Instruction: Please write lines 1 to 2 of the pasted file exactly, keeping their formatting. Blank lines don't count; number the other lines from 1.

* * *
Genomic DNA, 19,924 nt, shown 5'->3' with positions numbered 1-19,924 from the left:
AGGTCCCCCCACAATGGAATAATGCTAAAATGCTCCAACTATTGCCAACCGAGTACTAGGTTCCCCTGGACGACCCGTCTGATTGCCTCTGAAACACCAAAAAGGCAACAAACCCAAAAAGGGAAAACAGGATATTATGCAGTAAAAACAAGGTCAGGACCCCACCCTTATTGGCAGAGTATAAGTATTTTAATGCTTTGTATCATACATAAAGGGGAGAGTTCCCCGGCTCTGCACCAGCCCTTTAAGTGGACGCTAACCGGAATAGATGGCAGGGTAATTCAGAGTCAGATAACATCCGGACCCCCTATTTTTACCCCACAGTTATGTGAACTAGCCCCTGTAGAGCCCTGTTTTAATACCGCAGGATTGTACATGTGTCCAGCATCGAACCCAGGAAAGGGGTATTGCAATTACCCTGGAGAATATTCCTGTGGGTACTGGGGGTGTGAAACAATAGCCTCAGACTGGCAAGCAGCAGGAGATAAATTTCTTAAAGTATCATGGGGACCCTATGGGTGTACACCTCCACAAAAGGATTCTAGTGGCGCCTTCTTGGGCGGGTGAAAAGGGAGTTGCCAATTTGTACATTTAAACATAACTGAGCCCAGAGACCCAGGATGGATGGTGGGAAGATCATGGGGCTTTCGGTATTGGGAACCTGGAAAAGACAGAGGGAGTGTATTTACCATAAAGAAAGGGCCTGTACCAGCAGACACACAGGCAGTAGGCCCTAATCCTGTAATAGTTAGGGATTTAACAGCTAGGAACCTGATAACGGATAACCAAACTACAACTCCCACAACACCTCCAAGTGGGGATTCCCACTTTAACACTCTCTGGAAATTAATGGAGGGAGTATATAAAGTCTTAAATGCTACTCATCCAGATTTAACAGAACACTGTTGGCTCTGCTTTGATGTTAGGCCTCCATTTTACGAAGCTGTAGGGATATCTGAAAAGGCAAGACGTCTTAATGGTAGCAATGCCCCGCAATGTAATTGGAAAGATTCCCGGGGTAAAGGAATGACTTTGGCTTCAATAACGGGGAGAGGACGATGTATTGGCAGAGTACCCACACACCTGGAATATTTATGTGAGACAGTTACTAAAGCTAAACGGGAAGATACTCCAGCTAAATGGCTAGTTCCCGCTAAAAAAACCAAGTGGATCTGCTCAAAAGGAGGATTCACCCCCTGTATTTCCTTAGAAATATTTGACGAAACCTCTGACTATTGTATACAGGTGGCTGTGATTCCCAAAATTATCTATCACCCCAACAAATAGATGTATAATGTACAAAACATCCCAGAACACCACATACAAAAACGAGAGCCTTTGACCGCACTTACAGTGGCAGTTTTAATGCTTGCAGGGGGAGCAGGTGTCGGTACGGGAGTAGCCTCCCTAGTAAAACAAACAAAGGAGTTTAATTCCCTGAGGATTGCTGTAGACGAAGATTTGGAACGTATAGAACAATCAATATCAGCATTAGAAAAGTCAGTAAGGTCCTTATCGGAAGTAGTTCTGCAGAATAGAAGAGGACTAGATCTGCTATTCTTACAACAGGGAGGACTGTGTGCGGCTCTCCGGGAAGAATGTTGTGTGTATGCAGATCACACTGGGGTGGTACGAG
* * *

Genomic DNA, 19,924 nt, shown 5'->3' with positions numbered 1-19,924 from the left:
AGGTCCCCCCACAATGGAATAATGCTAAAATGCTCCAACTATTGCCAACCGAGTACTAGGTTCCCCTGGACGACCCGTCTGATTGCCTCTGAAACACCAAAAAGGCAACAAACCCAAAAAGGGAAAACAGGATATTATGCAGTAAAAACAAGGTCAGGACCCCACCCTTATTGGCAGAGTATAAGTATTTTAATGCTTTGTATCATACATAAAGGGGAGAGTTCCCCGGCTCTGCACCAGCCCTTTAAGTGGACGCTAACCGGAATAGATGGCAGGGTAATTCAGAGTCAGATAACATCCGGACCCCCTATTTTTACCCCACAGTTATGTGAACTAGCCCCTGTAGAGCCCTGTTTTAATACCGCAGGATTGTACATGTGTCCAGCATCGAACCCAGGAAAGGGGTATTGCAATTACCCTGGAGAATATTCCTGTGGGTACTGGGGGTGTGAAACAATAGCCTCAGACTGGCAAGCAGCAGGAGATAAATTTCTTAAAGTATCATGGGGACCCTATGGGTGTACACCTCCACAAAAGGATTCTAGTGGCGCCTTCTTGGGCGGGTGAAAAGGGAGTTGCCAATTTGTACATTTAAACATAACTGAGCCCAGAGACCCAGGATGGATGGTGGGAAGATCATGGGGCTTTCGGTATTGGGAACCTGGAAAAGACAGAGGGAGTGTATTTACCATAAAGAAAGGGCCTGTACCAGCAGACACACAGGCAGTAGGCCCTAATCCTGTAATAGTTAGGGATTTAACAGCTAGGAACCTGATAACGGATAACCAAACTACAACTCCCACAACACCTCCAAGTGGGGATTCCCACTTTAACACTCTCTGGAAATTAATGGAGGGAGTATATAAAGTCTTAAATGCTACTCATCCAGATTTAACAGAACACTGTTGGCTCTGCTTTGATGTTAGGCCTCCATTTTACGAAGCTGTAGGGATATCTGAAAAGGCAAGACGTCTTAATGGTAGCAATGCCCCGCAATGTAATTGGAAAGATTCCCGGGGTAAAGGAATGACTTTGGCTTCAATAACGGGGAGAGGACGATGTATTGGCAGAGTACCCACACACCTGGAATATTTATGTGAGACAGTTACTAAAGCTAAACGGGAAGATACTCCAGCTAAATGGCTAGTTCCCGCTAAAAAAACCAAGTGGATCTGCTCAAAAGGAGGATTCACCCCCTGTATTTCCTTAGAAATATTTGACGAAACCTCTGACTATTGTATACAGGTGGCTGTGATTCCCAAAATTATCTATCACCCCAACAAATAGATGTATAATGTACAAAACATCCCAGAACACCACATACAAAAACGAGAGCCTTTGACCGCACTTACAGTGGCAGTTTTAATGCTTGCAGGGGGAGCAGGTGTCGGTACGGGAGTAGCCTCCCTAGTAAAACAAACAAAGGAGTTTAATTCCCTGAGGATTGCTGTAGACGAAGATTTGGAACGTATAGAACAATCAATATCAGCATTAGAAAAGTCAGTAAGGTCCTTATCGGAAGTAGTTCTGCAGAATAGAAGAGGACTAGATCTGCTATTCTTACAACAGGGAGGACTGTGTGCGGCTCTCCGGGAAGAATGTTGTGTGTATGCAGATCACACTGGGGTGGTACGAG